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Federalism and the Limits of Presidential Powers: The Case of the Argentine Senate

Kikuchi, Hirokazu (2013) Federalism and the Limits of Presidential Powers: The Case of the Argentine Senate. Doctoral Dissertation, University of Pittsburgh. (Unpublished)

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Under what conditions can subnational governments be national veto players? Many studies of federal countries have regarded governors as national veto players even though they do not have such a constitutional status. However, the statistical tests of comparative legislative studies and those of comparative federalism have not succeeded in showing gubernatorial effects on a national political arena. In this dissertation, I study the conditions under which governors can be national veto players by focusing on the treatment of presidential bills between 1983 and 2007 in the Argentine Senate. The dissertation shows that the Senate serves as an arena for subnational governments to influence national politics. Developing a theory about the subnational electoral connection, according to which national legislators represent political actors at the subnational level in order to advance their careers, I claim that senators strategically choose their actions according to their institutional positions. Using qualitative and quantitative evidence from committee decisions and floor voting at the Senate, I argue that only governors with tenure stability can be national veto players by making their senators shelve unwelcome presidential initiatives in committees.
This dissertation makes three contributions to comparative politics and to the studies of Argentine politics. First, by developing a theory of the subnational electoral connection, this study sheds light on an institutional mechanism: tenure stability of governors and their control over the candidate selection process allow subnational governments to be national veto players through their senators. Second, it also reveals that legislators under the same electoral rules may face different principals, and that they adjust their credit-claiming and position-taking strategies according to their institutional positions. Third, by studying committee decisions as well as floor voting at the Senate, this dissertation shows that committees have a considerable influence over the presidents’ legislative success.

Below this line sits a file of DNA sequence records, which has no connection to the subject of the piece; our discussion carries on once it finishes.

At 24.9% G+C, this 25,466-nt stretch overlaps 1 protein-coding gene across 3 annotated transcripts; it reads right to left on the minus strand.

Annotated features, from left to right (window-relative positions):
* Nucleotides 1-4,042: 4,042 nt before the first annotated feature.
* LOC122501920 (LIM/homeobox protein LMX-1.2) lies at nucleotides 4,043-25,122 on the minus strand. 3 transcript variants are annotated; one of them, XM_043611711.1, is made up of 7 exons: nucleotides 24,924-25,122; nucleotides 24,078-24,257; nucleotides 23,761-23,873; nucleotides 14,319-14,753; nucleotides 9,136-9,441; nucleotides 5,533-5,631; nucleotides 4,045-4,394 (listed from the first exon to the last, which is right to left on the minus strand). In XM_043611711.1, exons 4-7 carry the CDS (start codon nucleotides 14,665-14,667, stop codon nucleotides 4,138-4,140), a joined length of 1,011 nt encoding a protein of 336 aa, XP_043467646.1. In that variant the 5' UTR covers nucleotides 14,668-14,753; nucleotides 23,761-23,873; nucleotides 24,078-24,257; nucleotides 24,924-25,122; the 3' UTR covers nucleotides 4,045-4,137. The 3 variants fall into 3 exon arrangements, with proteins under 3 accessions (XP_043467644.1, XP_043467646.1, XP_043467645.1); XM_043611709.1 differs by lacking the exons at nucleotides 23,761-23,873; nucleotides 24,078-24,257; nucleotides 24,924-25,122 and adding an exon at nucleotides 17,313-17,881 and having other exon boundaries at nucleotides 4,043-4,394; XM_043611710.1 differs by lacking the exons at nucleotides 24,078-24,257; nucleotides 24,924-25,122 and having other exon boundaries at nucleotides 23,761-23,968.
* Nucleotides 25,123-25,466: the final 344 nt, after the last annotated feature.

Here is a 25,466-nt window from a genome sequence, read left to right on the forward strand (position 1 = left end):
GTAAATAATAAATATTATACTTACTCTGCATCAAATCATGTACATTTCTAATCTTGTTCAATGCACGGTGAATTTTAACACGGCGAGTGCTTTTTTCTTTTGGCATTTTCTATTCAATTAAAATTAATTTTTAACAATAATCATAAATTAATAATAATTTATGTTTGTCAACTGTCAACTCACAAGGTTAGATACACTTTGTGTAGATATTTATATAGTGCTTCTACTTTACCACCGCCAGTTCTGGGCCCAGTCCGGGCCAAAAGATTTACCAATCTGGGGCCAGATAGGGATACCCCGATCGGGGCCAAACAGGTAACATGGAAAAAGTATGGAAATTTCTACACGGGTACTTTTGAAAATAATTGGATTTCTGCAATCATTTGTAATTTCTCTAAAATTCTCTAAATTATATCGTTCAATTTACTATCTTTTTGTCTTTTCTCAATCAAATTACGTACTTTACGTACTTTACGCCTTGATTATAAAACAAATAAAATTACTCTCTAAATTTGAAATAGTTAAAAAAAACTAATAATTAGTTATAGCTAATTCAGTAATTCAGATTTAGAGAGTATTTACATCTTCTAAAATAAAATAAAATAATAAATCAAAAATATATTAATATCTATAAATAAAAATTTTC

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Item Type: University of Pittsburgh ETD
Status: Unpublished
CreatorsEmailPitt UsernameORCID
Kikuchi, Hirokazuhik7@pitt.eduHIK7
ETD Committee:
TitleMemberEmail AddressPitt UsernameORCID
Committee ChairPérez-Liñán, Aníbalasp27@pitt.eduASP27
Committee MemberCalvo,
Committee MemberMorgenstern, Scottsmorgens@pitt.eduSMORGENS
Committee MemberVictor,
Date: 29 January 2013
Date Type: Publication
Defense Date: 2 November 2012
Approval Date: 29 January 2013
Submission Date: 20 November 2012
Access Restriction: 5 year -- Restrict access to University of Pittsburgh for a period of 5 years.
Number of Pages: 335
Institution: University of Pittsburgh
Schools and Programs: Dietrich School of Arts and Sciences > Political Science
Degree: PhD - Doctor of Philosophy
Thesis Type: Doctoral Dissertation
Refereed: Yes
Uncontrolled Keywords: legislative politics, Argentine politics, federalism, governors, executive-legislative relations
Date Deposited: 29 Jan 2013 19:36
Last Modified: 29 Jan 2018 06:15


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